Consequently, their solo acts need little or no introduction to their fans. Notable examples include Fergie (Stacey Ferguson of the Black Eyed Peas), David Lee Roth (formerly of Van Halen), Morrissey (formerly of The Smiths), Ozzy Osbourne (formerly of Black Sabbath), and Cher (formerly of Sonny & Cher).
But some people just aren't so lucky, like Ed Kowalczyk (right). In the 1990's, Ed was the lead singer of a major band called "Live." Live broke out with the 1994 album, "Throwing Copper," which spent a year on the Billboard 200 album chart before hitting the No. 1 position.
Live released seven albums in total, and sold tens of millions of albums and hundreds of thousands of concert tickets. The band's hit songs included "Lightning Crashes," "Lakini's Juice" and "Selling the Drama." Eventually, after a decade of living the drama, in 2009, Ed sought greener pastures.
Perhaps to remind fans of his current status, or perhaps to keep an association with his previous band, Ed ironically chose to call his new solo album “ALIVE."
Further, Ed has allegedly billed himself as "Ed Kowalczyk of Live." But the band's other original members are reportedly attempting to put a stop to this form of self-promotion in a newly-filed trademark infringement lawsuit.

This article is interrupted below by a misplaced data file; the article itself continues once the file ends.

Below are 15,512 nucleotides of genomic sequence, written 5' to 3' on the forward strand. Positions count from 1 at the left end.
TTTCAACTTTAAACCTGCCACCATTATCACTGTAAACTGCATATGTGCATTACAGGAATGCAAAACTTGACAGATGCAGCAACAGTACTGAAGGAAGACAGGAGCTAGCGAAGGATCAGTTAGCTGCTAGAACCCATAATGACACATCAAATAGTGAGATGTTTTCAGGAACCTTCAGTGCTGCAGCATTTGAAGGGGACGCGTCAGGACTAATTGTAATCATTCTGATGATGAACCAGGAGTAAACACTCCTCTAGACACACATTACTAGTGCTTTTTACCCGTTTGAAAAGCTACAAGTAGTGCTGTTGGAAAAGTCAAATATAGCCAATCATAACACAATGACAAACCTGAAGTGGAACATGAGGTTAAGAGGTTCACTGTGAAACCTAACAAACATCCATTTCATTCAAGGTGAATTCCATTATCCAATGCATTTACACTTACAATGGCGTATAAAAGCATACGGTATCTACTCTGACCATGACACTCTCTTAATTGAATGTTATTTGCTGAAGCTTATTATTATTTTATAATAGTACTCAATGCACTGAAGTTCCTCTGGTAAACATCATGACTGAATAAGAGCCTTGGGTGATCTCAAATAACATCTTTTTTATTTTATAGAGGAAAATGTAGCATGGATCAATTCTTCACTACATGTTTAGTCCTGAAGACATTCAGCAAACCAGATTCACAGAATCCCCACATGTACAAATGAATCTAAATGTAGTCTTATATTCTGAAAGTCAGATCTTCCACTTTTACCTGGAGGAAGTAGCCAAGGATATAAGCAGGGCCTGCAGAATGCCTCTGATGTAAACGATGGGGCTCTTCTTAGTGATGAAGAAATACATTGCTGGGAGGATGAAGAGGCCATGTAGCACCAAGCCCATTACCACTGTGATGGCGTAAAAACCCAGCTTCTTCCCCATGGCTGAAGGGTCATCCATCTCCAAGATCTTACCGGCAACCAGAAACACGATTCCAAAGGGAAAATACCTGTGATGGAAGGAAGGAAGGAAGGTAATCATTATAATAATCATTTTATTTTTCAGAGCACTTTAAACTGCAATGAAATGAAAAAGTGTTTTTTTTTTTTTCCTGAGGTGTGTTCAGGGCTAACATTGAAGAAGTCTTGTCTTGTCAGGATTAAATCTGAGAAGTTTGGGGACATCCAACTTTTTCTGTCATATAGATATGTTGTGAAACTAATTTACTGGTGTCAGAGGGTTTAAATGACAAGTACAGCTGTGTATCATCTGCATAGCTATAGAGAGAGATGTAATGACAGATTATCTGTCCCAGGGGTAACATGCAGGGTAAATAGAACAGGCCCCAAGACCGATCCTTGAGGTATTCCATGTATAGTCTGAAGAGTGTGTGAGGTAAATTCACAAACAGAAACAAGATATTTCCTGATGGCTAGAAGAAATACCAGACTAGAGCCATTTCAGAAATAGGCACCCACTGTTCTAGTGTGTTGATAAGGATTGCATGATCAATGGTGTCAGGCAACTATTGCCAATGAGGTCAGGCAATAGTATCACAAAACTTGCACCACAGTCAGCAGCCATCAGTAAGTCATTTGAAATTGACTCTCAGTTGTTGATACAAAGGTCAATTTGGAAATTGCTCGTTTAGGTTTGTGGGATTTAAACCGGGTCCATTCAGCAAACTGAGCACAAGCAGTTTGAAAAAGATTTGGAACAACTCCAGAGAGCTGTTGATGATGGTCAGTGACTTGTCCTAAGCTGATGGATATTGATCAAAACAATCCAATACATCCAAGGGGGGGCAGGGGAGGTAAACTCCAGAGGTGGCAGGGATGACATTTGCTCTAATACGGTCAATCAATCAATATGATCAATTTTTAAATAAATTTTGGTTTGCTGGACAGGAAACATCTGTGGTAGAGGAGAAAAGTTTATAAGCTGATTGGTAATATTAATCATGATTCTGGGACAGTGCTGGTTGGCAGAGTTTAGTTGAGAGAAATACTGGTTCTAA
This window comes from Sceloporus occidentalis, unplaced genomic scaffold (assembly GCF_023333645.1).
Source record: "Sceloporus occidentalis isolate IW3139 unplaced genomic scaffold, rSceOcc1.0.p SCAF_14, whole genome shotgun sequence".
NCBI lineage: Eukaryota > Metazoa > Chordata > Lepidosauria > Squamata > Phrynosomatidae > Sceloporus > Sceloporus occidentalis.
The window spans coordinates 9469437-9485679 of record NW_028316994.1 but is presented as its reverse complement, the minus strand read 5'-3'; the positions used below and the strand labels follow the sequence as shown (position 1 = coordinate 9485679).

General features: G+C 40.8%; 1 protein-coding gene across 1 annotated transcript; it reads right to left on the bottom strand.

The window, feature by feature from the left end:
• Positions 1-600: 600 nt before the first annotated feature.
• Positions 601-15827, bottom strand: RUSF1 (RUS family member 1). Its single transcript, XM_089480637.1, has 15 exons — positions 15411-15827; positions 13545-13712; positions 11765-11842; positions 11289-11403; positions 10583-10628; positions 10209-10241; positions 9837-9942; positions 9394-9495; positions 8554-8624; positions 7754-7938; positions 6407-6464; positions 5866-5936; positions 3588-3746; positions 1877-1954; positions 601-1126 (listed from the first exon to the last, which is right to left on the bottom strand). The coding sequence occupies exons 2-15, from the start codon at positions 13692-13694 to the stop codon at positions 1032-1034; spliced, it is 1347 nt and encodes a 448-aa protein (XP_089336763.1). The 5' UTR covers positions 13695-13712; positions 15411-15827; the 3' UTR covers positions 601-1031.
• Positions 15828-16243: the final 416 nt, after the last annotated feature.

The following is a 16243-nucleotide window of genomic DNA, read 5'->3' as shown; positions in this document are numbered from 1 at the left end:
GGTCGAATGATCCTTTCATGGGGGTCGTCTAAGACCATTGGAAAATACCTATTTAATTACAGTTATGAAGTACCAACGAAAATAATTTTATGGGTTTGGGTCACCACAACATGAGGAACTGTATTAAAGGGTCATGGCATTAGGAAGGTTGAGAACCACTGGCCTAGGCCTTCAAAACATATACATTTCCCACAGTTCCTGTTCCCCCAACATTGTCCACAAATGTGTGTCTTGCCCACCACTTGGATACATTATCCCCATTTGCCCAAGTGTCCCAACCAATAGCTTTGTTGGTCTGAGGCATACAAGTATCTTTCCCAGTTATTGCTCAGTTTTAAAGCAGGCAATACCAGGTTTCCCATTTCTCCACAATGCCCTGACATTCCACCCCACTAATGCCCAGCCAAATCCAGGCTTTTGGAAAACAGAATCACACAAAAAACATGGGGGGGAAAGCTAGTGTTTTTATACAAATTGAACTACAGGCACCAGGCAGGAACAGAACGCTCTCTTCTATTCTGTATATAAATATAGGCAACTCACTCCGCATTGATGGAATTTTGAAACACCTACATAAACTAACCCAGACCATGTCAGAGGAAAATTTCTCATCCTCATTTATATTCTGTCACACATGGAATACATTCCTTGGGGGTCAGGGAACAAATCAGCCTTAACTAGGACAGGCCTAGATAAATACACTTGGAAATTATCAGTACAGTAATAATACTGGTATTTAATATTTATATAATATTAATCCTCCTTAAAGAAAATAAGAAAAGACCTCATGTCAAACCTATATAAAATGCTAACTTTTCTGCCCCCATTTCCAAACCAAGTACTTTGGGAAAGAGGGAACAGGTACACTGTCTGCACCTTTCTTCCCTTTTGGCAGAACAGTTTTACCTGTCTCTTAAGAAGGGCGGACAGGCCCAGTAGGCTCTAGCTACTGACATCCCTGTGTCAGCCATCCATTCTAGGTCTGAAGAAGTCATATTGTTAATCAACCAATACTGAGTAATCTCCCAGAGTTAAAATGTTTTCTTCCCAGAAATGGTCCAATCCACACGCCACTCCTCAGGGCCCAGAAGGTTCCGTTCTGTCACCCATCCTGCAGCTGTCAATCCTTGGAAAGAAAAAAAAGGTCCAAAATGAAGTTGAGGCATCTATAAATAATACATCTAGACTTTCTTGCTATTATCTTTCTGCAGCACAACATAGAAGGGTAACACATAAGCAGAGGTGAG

Ed's self-promotion is likely to cause consumer confusion, according to the Complaint. Booking agents, theaters, arenas and the press are allegedly being deceived into thinking Ed still has affililation with the group Live.
Billboard reminds us of the large amount of litigation that followed the sad break-up of the original Platters. Singer Herb Reed became the last original member of the group to leave the band in the early 1970's and afterwards, the company (Five Platters Inc.) that was formed by the original members, hired a new member to continue on as a new Platters group. That fateful decision led to four decades of litigation which culminated just a few months ago when a judge ruled, "'Only You,' Herb Reed, have exclusive rights to the mark." Herb Reed then died.
The Hollywood Reporter analogized this particular breakup to an ugly divorce. Billboard correctly points out that the ultimate legal analysis often comes down who has continuously exploited the band name and who is recognized by the public as holding the greatest claim to the mark.
|Source: Ed's Website|
It's also worth noting that Ed has tried to sell coffee, too, under the brand "EDDIE'S COFFEE." Ed might need a new agent, in addition to a new trademark lawyer.